First, there are passages in the Bible that are used to supposedly “prove” space aliens. Ezekiel 1:4, 17, “I looked, and I saw a windstorm coming out of the north – an immense cloud of flashing lightning and surrounded by brilliant light. The center of the fire looked like glowing metal. . . . As I looked at the living creatures, I saw a wheel on the ground beside each creature with its four faces. This was the appearance and structure of the wheels: They sparkled like chrysolite, and all four looked alike. Each appeared to be made like a wheel intersecting a wheel. As they moved, they would go in any one of four directions the creatures faced; the wheels did not turn about as the creatures went.” This is the famous “wheel within a wheel” passage that UFO enthusiasts have pointed to for years in order to “prove” the Bible describes aliens visited the earth in ancient times. I’ve only quoted a few verses of the passage, the most descriptive ones, but really the whole first chapter of Ezekiel deals with the mysterious wheels and creatures. According to Van Donikan this is proof positive for ancient aliens and ancient UFO activity. But does this obscure verse really prove the space alien theory? To begin with we need to back up and examine the context of this passage in the Book of Ezekiel. He’s a prophet in the Old Testament and in the first verse of the chapter it states what Ezekiel is up to, “In the thirtieth year, in the fourth month of the fifth day, while I was among the exiles by the Kebar River, the heavens were opened and I saw visions of God.” Now we need to keep in mind that Ezekiel is a prophet and he’s reporting a vision. Now it’s not unusual for prophets to see visions – that’s one of the chief means God communicates his Word to his people, through prophetic visions. So it’s not at all unusual for a prophet, Ezekiel or any other prophet, to see visions. For example, in the New Testament, we see a similar situation in the first chapter of the Book of Revelation, where John says, “I, John, your brother and companion in the suffering and kingdom and patient endurance that are ours in Jesus, was on the island of Patmos because of the word of God and the testimony of Jesus. On the Lord’s Day I was in the Spirit, and I heard behind me a loud voice like a trumpet,” Revelation 1:9-10. So John had a vision – and so did Ezekiel probably have a vision too. It doesn’t have to mean he actually physically saw what he’s describing. But even if he did physically see the angelic creatures and the wheels it doesn’t mean that it’s a description of a UFO and space aliens. But this is the typical method of Van Donikan – he goes looking for something to prove his space alien theory, whether he’s looking among the ruins of ancient civilizations or in biblical passages, then he finds something that could possibly, might possibly be used in some stretch of the imagination to support his theory, then he announces he’s found proof. The problem with this methodology is that it only works if you make the evidence force-fit your theory. Given enough time, energy and creative ability one can force any evidence to fit any theory, but the question is really this – what is the most natural explanation for Ezekiel 1? The Bible is a big book with a lot of content, some of which is difficult to understand, especially dreams and visions. It’s possible, as some do, to try to explain all of the hard-to-understand passages, which is perfectly ok to do because we all want to understand as much as possible. But it also opens the door to the bizarre because just about anything can be “read into” a difficult passage. That’s what Van Donikan and people like him do. They take mysterious and difficult and hard-to-understand passages – in the Old Testament mostly, but also in the New Testament – and pour their bizarre space alien theories into them. Then they announce that they have proof. No. It’s only proof if one knows ahead of time that the theory is correct, but one only knows if the theory is correct if there’s solid proof – and so on, and so on, in the circular argument.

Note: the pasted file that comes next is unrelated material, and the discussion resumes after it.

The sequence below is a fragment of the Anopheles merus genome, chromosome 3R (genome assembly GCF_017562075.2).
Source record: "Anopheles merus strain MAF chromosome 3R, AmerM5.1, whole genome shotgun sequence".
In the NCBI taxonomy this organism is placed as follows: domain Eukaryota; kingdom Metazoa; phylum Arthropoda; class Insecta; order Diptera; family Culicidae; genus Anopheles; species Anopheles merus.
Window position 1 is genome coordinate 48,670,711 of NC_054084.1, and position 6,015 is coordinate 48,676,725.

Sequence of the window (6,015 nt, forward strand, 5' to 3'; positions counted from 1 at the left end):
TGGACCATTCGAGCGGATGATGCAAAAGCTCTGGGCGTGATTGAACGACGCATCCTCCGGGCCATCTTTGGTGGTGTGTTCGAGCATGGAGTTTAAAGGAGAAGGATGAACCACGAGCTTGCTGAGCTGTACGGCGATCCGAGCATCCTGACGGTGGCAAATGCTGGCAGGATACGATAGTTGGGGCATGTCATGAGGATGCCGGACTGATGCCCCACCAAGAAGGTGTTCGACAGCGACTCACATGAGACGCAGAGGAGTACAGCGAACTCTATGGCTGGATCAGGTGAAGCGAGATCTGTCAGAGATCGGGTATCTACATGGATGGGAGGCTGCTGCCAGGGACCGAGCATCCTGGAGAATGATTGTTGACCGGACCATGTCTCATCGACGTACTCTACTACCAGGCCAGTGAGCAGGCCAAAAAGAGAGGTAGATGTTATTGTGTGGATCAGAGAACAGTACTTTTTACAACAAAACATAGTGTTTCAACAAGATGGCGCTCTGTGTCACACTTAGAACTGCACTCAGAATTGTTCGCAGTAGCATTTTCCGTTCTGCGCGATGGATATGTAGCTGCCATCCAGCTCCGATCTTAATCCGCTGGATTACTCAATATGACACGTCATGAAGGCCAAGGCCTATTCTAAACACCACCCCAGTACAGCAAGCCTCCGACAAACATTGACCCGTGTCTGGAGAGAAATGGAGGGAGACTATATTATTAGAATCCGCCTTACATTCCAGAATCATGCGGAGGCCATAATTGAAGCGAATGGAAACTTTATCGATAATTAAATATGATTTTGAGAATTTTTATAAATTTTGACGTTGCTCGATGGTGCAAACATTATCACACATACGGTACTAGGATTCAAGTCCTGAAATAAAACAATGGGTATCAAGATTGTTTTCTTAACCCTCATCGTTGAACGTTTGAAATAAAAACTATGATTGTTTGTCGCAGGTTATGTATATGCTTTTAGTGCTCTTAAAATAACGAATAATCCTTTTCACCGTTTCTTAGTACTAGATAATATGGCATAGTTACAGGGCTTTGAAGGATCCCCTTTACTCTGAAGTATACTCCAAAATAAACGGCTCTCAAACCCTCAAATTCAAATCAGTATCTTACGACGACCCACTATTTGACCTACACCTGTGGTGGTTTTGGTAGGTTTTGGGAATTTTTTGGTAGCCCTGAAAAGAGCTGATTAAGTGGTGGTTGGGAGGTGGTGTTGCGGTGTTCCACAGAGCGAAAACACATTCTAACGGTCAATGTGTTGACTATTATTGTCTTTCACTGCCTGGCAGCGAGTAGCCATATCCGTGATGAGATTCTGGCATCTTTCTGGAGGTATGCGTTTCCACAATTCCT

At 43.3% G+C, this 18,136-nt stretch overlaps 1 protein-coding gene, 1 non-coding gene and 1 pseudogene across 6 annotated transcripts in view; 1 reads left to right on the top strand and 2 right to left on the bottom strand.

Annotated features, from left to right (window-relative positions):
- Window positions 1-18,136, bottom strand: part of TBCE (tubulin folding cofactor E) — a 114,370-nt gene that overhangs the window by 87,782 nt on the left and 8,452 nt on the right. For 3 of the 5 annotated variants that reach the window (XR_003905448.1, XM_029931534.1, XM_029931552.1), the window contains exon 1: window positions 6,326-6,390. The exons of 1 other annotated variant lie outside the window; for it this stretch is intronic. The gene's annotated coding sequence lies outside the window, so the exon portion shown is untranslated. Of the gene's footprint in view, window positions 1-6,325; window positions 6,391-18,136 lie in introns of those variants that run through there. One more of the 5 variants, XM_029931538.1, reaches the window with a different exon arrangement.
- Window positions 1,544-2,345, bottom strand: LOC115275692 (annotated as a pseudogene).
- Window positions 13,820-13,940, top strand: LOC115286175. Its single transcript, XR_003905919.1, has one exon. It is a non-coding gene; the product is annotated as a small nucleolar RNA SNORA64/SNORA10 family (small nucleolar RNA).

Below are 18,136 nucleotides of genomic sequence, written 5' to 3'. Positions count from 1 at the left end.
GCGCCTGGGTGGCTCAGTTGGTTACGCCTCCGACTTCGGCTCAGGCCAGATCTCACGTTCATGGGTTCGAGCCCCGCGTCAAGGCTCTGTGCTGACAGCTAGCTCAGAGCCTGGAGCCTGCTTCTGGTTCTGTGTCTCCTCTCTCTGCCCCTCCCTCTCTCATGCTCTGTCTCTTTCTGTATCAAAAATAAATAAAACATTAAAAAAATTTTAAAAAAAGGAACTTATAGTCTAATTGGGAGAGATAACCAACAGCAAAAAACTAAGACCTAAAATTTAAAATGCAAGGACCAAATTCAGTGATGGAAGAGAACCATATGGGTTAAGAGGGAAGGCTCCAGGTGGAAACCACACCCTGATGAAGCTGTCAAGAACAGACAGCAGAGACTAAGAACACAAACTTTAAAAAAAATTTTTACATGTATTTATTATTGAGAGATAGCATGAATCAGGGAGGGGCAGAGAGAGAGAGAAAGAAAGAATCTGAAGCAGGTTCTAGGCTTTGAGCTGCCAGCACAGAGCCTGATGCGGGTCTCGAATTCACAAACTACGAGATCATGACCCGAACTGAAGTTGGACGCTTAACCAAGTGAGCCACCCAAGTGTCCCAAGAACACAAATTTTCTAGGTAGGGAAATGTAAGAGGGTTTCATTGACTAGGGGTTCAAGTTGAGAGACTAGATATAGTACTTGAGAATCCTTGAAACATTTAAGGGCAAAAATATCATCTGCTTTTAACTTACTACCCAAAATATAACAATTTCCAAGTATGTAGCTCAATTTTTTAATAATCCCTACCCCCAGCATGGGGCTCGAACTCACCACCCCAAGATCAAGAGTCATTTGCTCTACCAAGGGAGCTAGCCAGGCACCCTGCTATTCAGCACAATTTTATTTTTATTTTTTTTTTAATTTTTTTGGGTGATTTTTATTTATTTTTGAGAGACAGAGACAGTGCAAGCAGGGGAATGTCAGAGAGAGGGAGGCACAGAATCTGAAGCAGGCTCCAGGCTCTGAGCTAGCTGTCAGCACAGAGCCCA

Second, the “ancient alien” theory is a perfect example of misinterpreting the Bible using the fallacy of reading into the text our own preconceptions. 2 Timothy 2:15, “Study to show thyself approved unto God, a workman that needeth not to be ashamed, rightly diving the word of truth,” KJV. If Van Donikan had spent only a little more time in Bible study instead of chasing after every little piece of evidence he could find to force fit it into his “ancient alien” theory he might not have made such a bad interpretive mistake in handling Ezekiel 1. Now the truth is, we all “read into” the Bible our own ideas and concepts; we’re human, we can’t help it. But the key is to realize that it’s a common temptation and to check ourselves so that we don’t do it too often and in too big a way. But there’s a difference between Christians making the mistake of reading their own ideas into the Bible and those who purposefully and intentionally read things into the Bible to give their own ideas credibility. Van Donikan seems to be guilty of blatantly using the Bible to support his own conclusions rather than letting the Bible speak for itself. In other words, he cherry-picks passages in the Bible that are useful for him to support his bizarre alien theories. I’ve experienced this same kind of methodology after I graduated from Fuller Seminary with a doctorate. Just after graduation, just after I paid my last seminary tuition bill and in desperate need of finances, I responded to an ad in the local newspaper for someone with a doctorate degree to conduct “research.” I thought to myself this might be an opportunity for me to utilize my research skills since I had just finished my doctoral thesis and had gotten pretty good at collecting information and putting it together in a written report. Well, as it turned out this company had a “product” – a so-called cell phone antenna stick-on strip that they were selling to “boost” the phone’s reception range. They wanted to hire me to conduct a study that proved the product really worked. In other words, they wanted me to go out and come up with proof that this thing really worked – and they wanted me to write up a report and use my academic credibility to convince people their product worked. I quickly realized that it was a scam and they only wanted to use me to sell their product; there was no evidence that it even worked, but they wanted me to go out and manufacture evidence for it. Well, after realizing what it was all about, I decided this project wasn’t for me. The ancient alien theory of Eric Van Donikan is much the same thing. It’s a theory looking for anything that can be used to sell it. The Bible is used whenever it can be force-fit into the theory. That’s not legitimate Bible study. But we all need to be careful not to come to the Bible with our own pre-conceived ideas and then try to fit the Bible to our own thinking. It’s a common fallacy, it’s called proof-texting. I’ve heard otherwise excellent Bible teachers commit the fallacy of proof-texting, in other words, they have in their mind what they want to teach and then go to the Bible to confirm what they already know. But ideally, we let the Bible speak for itself, even if it contradicts our current thinking. The problem is, it’s not always easy to know if one is proof-texting or making a legitimate point from the Bible. For example, in the Book of Revelation, there are passages that look like they are describing an atomic explosion, a nuclear blast. We know that these prophecies are talking about future end-times events so there is the possibility that they really are picturing a weapon of mass destruction, but then again, we might just be reading our own ideas of powerful weapons into the biblical text. How do we know the difference between proof-texting and a legitimate possibility? I think a good rule of thumb is to keep our explanations as simple as possible – and avoid the bizarre as much as possible. The “ancient alien” theory is reading a lot into the text, it’s pouring a lot of baggage into the Bible. We need to avoid that as much as possible.